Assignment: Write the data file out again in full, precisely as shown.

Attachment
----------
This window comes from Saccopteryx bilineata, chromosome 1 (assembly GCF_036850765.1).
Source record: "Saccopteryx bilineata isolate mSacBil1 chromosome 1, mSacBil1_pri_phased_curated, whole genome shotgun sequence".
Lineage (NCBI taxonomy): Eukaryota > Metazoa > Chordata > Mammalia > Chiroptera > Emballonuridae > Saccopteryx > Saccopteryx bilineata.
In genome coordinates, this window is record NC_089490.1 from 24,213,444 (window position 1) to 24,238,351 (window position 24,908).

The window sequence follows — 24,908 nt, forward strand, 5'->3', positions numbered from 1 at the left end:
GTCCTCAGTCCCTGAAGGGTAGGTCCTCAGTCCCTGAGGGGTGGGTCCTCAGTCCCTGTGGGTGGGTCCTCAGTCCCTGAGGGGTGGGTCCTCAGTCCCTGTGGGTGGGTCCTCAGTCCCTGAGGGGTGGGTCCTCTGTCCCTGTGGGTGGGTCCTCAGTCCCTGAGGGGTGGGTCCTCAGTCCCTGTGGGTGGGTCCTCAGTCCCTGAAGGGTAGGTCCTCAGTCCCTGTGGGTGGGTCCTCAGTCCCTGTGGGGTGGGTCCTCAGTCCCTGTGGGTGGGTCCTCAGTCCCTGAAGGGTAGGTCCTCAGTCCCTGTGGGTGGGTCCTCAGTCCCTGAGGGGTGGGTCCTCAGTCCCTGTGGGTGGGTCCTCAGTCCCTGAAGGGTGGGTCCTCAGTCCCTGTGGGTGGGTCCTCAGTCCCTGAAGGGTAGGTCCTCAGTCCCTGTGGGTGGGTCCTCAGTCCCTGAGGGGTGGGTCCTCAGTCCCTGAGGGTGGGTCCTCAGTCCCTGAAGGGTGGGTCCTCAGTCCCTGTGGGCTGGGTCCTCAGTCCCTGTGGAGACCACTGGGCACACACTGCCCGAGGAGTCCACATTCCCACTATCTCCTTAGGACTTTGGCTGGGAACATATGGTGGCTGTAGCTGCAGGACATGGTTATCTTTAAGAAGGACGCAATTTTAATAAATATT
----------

This window comes from Saccopteryx bilineata, chromosome 1 (assembly GCF_036850765.1).
Source record: "Saccopteryx bilineata isolate mSacBil1 chromosome 1, mSacBil1_pri_phased_curated, whole genome shotgun sequence".
Lineage (NCBI taxonomy): Eukaryota > Metazoa > Chordata > Mammalia > Chiroptera > Emballonuridae > Saccopteryx > Saccopteryx bilineata.
In genome coordinates, this window is record NC_089490.1 from 24,213,444 (window position 1) to 24,238,351 (window position 24,908).

The window sequence follows — 24,908 nt, forward strand, 5'->3', positions numbered from 1 at the left end:
GTCCTCAGTCCCTGAAGGGTAGGTCCTCAGTCCCTGAGGGGTGGGTCCTCAGTCCCTGTGGGTGGGTCCTCAGTCCCTGAGGGGTGGGTCCTCAGTCCCTGTGGGTGGGTCCTCAGTCCCTGAGGGGTGGGTCCTCTGTCCCTGTGGGTGGGTCCTCAGTCCCTGAGGGGTGGGTCCTCAGTCCCTGTGGGTGGGTCCTCAGTCCCTGAAGGGTAGGTCCTCAGTCCCTGTGGGTGGGTCCTCAGTCCCTGTGGGGTGGGTCCTCAGTCCCTGTGGGTGGGTCCTCAGTCCCTGAAGGGTAGGTCCTCAGTCCCTGTGGGTGGGTCCTCAGTCCCTGAGGGGTGGGTCCTCAGTCCCTGTGGGTGGGTCCTCAGTCCCTGAAGGGTGGGTCCTCAGTCCCTGTGGGTGGGTCCTCAGTCCCTGAAGGGTAGGTCCTCAGTCCCTGTGGGTGGGTCCTCAGTCCCTGAGGGGTGGGTCCTCAGTCCCTGAGGGTGGGTCCTCAGTCCCTGAAGGGTGGGTCCTCAGTCCCTGTGGGCTGGGTCCTCAGTCCCTGTGGAGACCACTGGGCACACACTGCCCGAGGAGTCCACATTCCCACTATCTCCTTAGGACTTTGGCTGGGAACATATGGTGGCTGTAGCTGCAGGACATGGTTATCTTTAAGAAGGACGCAATTTTAATAAATATT